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See, e. g., State v. Elling, 11 Ohio Misc. 2d 13, 15, 463 N. E. 2d 668, 670 (Com. Pl. 1983) (challenge to allegedly uncounseled conviction); State v. Hennings, 100 Wash. 2d 379, 382, 670 P. 2d 256, 257 (1983) (challenge to guilty plea). Others assign the entire burden to the defendant once the government has established the fact of conviction. See, e. g., People v. Harris, 61 N. Y. 2d 9, 15, 459 N. E. 2d 170, 172 (1983) (guilty plea); see also D. C. Code Ann. $ 23–111(c)(2) (1989); N. C. Gen. Stat. $ 15A-980(c) (1988). Several, like Kentucky, take a middle position that requires the defendant to produce evidence of invalidity once the fact of conviction is proved but that shifts the burden back to the prosecution once the defendant satisfies his burden of production. See, e. g., Watkins v. People, 655 P. 2d 834, 837 (Colo. 1982) (guilty plea); State v. O'Neil, 91 N. M. 727, 729, 580 P. 2d 495, 497 (Ct. App. 1978) (uncounseled conviction); State v. Triptow, 770 P. 2d 146, 149 (Utah 1989) (same). This range of contemporary state practice certainly does not suggest that allocating some burden to the defendant is fundamentally unfair.

Interpretations of analogous federal laws by the Courts of Appeals point even more strongly away from respondent's position. Under the Armed Career Criminal Act, 18 U. S. C. $ 924(e), Courts of Appeals have placed on the defendant the entire burden of proving the invalidity of a prior conviction based on a guilty plea. See, e. g., United States v. Gallman, 907 F. 2d 639, 643–645 (CA7 1990), cert. denied, 499 U. S. 908 (1991); accord, United States v. Paleo, 967 F. 2d 7, 13 (CA1 1992); United States v. Day, 949 F. 2d 973, 982–983 (CA8 1991); United States v. Ruo, 943 F. 2d 1274, 1276 (CA11 1991). Courts of Appeals have also allocated the full burden of proof to defendants claiming that an invalid guilty plea renders a prior conviction unavailable for purposes of calculating criminal history under the Sentencing Guidelines. See, e.g., United States v. Boyer, 931 F. 2d 1201, 1204–1205 (CA7), cert. denied, 502 U. S. 873 (1991). And the text of the Comprehensive Drug Abuse Prevention and Control Act of 1970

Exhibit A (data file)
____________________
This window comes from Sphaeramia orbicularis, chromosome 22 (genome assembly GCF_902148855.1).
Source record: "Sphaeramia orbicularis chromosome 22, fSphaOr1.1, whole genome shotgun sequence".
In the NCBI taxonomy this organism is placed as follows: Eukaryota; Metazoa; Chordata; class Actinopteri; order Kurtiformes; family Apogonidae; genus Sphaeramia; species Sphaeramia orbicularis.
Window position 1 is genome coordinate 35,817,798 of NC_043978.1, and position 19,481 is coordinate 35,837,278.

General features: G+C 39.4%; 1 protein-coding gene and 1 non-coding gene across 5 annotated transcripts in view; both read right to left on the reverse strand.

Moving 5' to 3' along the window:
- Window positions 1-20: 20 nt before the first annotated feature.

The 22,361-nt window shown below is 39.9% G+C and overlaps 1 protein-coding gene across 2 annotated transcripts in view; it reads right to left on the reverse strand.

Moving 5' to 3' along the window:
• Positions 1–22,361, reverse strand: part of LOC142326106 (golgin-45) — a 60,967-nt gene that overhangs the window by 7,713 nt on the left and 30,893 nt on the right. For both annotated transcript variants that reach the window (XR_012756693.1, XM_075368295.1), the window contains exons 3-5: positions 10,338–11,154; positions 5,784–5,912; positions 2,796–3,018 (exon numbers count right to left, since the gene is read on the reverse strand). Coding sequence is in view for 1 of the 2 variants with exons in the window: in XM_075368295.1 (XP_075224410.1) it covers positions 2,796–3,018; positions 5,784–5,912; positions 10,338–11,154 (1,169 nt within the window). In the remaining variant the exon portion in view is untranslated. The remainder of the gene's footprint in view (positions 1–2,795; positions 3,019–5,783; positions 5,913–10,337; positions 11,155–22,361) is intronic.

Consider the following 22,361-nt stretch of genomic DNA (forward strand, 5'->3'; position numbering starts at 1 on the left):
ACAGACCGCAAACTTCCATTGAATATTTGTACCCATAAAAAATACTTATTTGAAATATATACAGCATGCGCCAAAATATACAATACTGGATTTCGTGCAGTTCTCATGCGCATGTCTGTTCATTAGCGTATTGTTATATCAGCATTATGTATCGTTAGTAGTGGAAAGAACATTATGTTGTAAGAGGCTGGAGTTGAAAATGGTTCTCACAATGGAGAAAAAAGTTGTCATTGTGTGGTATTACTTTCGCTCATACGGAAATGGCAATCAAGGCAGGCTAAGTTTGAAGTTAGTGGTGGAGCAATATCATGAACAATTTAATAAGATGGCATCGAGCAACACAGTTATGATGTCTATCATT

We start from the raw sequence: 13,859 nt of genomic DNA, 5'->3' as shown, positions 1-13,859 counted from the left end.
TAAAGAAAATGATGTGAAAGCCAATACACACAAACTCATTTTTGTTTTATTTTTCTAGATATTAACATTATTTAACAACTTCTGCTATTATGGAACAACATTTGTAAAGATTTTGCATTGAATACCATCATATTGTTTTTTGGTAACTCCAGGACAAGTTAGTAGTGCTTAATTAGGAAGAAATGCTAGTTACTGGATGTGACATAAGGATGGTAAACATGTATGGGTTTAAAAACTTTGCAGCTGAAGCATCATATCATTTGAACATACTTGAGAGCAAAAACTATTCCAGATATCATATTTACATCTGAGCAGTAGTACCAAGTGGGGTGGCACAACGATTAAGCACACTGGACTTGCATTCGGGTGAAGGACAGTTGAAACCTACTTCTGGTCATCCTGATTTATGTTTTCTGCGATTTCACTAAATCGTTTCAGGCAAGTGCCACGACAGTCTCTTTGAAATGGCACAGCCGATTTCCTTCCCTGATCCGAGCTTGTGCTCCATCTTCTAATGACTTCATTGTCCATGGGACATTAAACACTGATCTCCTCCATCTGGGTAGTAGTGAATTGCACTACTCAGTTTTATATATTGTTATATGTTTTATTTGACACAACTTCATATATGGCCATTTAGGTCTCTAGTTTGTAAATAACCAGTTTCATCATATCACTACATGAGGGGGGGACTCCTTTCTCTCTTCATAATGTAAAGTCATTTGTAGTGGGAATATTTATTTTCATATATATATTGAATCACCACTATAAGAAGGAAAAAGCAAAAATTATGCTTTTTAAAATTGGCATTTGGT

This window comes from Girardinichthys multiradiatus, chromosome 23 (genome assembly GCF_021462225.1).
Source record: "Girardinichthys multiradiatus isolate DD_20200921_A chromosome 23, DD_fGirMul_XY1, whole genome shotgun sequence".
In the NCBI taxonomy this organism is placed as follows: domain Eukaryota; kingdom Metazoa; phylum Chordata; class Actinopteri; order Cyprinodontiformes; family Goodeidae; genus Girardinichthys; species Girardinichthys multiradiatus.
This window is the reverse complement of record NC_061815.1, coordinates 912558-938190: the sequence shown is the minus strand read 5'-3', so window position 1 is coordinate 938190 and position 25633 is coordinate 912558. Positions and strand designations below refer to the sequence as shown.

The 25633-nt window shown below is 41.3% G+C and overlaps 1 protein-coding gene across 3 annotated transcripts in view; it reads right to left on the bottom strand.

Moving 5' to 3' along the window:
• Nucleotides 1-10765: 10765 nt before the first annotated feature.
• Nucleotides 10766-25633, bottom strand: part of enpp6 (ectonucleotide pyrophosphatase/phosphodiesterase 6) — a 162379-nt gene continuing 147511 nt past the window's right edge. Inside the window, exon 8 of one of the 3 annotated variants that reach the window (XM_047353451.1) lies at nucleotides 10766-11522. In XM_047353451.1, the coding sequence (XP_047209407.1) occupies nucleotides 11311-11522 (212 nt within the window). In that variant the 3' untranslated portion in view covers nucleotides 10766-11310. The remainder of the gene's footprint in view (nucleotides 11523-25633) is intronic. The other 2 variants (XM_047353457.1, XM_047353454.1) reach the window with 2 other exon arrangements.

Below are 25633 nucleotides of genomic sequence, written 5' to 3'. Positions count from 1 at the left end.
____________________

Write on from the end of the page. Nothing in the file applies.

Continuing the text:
Opinion of the Court

itself clearly provides that a defendant raising a constitutional challenge to a prior conviction used for sentence enhancement bears the burden of proof. See 21 U. S. C. $851(c)(2).